Academic Plan of Study

The following educational plan is provided as a sample only.  Rider students who do not declare a major during their freshman year; who change their major; or those who transfer to Rider may follow a different plan to ensure a timely graduation.  Each student, with guidance from his or her academic advisor, will develop a personalized educational plan.

Plan of Study Grid
Year 1
Fall SemesterCredits
CHE 120 Principles of Chemistry 3
CHE 121 Principles of Chemistry Lab 1
MTH 210 Calculus I 1 4
CMP 120 Expository Writing 1 3
BIO 115 Principles of Biology I 4
BIO 115L Principles of Biology I Lab 0
NCT 010 Freshman Seminar 0
 Semester Credit Hours15
Spring Semester
CHE 122 Intro to Chemical Systems 3
CHE 123 Quantitative Methods Lab 1
MTH 211 Calculus II 4
CMP 125 Research Writing 3
BIO 116 Principles of Biology II 4
BIO 116L Principles of Biology II Lab 0
 Semester Credit Hours15
Year 2
Fall Semester
CHE 211 Organic Chemistry I 4
CHE 211L Organic Chem I Lab 0
BIO 260 Principles of Biology: Evolution, Diversity, and Biology of Cells 4
BIO 260L Principle of Biology: Cells Lab 0
HIS 150 World History to 1500 3
Social Science Core Course (1 of 2) 3
 Semester Credit Hours14
Spring Semester
CHE 214 Organic Chemistry II 4
CHE 214L Organic Chemistry II Lab 0
BIO 265 Genetics 4
BIO 265L Genetics Lab 0
HIS 151 World History Since 1500 3
Social Science Core Course (2 of 2) 3
Philosophy (PHL) Core Course 3
 Semester Credit Hours17
Year 3
Fall Semester
BCH 325 Biochemistry I 3
BCH 326 Biochem and Enzymology I Lab 1
PHY 200 General Physics I 4
PHY 200L General Physics I Lab 0
CHE 250 Quantitative Analysis and Statistics Methods 4
CHE 250L Quantitative Analysis and Statistical Methods Lab 0
Foreign Language (Level 1) 3
 Semester Credit Hours15
Spring Semester
BCH 330 Biochemistry II 3
BCH 331 Biochemistry II Lab 1
PHY 201 General Physics II 4
PHY 201L General Physics II Lab 0
Foreign Language (Level 2) 3
Literature Core Course 3
Elective Course 2 3
 Semester Credit Hours17
Year 4
Fall Semester
CHE 305 Physical Chemistry I 3
BCH 490 Independent Research and Study 3
Advanced Biochemistry Elective Course 1-4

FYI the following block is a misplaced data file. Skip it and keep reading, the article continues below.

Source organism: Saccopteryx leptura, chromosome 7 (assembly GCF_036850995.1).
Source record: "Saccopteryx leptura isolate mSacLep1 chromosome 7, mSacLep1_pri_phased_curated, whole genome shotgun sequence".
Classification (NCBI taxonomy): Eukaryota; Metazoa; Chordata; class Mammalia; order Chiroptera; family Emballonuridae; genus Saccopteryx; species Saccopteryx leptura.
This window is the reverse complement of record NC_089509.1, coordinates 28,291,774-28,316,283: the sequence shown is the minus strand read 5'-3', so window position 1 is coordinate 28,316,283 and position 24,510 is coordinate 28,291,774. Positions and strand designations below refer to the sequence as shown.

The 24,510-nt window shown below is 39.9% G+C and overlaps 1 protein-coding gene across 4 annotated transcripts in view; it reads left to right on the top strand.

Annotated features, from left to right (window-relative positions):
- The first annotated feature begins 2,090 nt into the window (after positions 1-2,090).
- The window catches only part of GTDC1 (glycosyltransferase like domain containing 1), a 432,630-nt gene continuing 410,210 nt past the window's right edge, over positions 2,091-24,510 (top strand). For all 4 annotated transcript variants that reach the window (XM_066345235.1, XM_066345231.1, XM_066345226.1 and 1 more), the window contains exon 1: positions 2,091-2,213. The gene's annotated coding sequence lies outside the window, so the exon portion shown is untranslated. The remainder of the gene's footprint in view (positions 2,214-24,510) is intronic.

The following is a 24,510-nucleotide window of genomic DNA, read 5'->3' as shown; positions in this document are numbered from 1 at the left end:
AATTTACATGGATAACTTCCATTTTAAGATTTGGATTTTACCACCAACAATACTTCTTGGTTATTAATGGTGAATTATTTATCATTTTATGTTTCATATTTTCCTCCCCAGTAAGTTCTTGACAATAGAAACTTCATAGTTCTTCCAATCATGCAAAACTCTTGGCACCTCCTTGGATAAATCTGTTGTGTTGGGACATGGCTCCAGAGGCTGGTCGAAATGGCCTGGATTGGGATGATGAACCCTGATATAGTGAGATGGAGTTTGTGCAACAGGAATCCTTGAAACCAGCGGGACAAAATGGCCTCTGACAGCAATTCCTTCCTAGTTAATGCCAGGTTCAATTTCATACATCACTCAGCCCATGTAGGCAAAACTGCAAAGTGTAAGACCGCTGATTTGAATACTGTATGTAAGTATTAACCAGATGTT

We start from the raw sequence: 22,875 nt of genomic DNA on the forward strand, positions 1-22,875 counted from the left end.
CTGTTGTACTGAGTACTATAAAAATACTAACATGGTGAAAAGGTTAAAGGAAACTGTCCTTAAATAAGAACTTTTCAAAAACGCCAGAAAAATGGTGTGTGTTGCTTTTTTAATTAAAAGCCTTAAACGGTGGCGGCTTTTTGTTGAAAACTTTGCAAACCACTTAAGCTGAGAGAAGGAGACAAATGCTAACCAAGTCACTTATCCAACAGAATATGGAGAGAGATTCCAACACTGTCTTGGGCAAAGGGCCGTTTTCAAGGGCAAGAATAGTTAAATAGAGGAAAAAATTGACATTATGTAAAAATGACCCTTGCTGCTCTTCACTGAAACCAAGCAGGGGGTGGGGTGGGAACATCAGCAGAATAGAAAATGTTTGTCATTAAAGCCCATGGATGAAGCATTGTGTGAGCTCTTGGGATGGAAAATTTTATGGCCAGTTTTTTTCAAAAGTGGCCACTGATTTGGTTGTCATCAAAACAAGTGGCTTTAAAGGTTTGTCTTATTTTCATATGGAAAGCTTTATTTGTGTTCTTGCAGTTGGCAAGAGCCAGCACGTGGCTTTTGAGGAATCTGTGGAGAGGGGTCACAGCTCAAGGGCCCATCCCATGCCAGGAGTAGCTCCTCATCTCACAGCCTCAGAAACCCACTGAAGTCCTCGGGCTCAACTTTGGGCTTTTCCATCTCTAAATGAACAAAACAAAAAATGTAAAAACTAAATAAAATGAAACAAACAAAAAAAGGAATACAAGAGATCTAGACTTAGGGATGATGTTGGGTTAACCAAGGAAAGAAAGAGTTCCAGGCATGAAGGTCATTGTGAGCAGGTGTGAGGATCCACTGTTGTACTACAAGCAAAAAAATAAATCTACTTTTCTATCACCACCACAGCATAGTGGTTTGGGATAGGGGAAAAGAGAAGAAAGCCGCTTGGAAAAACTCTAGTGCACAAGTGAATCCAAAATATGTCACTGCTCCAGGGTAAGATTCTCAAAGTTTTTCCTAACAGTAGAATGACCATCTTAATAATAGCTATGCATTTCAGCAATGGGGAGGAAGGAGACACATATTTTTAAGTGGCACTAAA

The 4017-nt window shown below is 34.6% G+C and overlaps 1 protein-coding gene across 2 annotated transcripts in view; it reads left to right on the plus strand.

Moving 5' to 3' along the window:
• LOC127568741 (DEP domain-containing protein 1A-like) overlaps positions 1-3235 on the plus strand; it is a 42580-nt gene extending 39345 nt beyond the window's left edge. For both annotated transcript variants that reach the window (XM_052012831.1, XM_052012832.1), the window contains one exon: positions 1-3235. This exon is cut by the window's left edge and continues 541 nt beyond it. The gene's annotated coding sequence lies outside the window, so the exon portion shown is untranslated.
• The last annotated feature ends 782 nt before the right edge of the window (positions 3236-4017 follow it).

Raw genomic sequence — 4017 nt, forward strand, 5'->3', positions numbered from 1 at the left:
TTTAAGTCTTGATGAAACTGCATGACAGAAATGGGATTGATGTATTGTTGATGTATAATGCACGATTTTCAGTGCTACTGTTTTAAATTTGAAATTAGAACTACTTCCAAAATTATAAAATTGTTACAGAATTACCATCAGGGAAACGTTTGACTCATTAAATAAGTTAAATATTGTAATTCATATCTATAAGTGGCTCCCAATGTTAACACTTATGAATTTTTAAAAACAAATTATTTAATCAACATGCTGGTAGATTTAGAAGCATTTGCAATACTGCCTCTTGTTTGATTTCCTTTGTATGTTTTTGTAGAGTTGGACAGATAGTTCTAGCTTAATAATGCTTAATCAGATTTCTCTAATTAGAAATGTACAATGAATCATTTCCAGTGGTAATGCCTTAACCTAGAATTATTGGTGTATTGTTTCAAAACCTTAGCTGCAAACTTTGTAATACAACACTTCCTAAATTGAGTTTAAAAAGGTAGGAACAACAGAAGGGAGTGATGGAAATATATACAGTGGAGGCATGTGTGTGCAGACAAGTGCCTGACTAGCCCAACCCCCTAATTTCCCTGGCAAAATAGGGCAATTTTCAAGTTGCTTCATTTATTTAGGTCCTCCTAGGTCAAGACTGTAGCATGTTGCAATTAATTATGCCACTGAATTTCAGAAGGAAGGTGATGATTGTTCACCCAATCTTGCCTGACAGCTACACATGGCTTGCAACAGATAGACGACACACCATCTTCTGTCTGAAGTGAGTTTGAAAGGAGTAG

Fine Arts Core Course 3
Elective Course 2 3
 Semester Credit Hours13-16
Spring Semester
Advanced Biochemistry Elective Course 1-4
BCH 490 Independent Research and Study (Optional but suggested.) 1-4
Three Elective Courses 2 9
 Semester Credit Hours11-17
 Total Credits117-126
1

Core course placement information see http://www.rider.edu/offices-services/orientation/course-placement

2

Please note that elective credits may be used to complete requirements in a second major or a minor.

Courses and Descriptions

BCH 225 Introduction to Organic and Biochemistry 4 Credits

An introductory course describing the basic principles of organic chemistry and biochemistry as they relate to human metabolism and disease. The nature of the chemical structure and reactivity of organic functional groups such as alcohols, aldehydes, ketones, carboxylic acids and amines will be presented with biological processes in mind. The biochemistry of the macromolecules DNA, RNA, proteins, carbohydrates and lipids will be discussed leading in to a discussion of some of the more important metabolic pathways. This course is intended for science majors who do not take the full two semester sequence of organic chemistry and two semesters of biochemistry and desire a background in biochemistry. Non-science major students who have had one semester of general chemistry and one semester of biology may also enroll in the course. Three hours of lecture and one three-hour lab per week. Prerequisite(s): CHE 120, CHE 121; BIO 115 or BIO 117.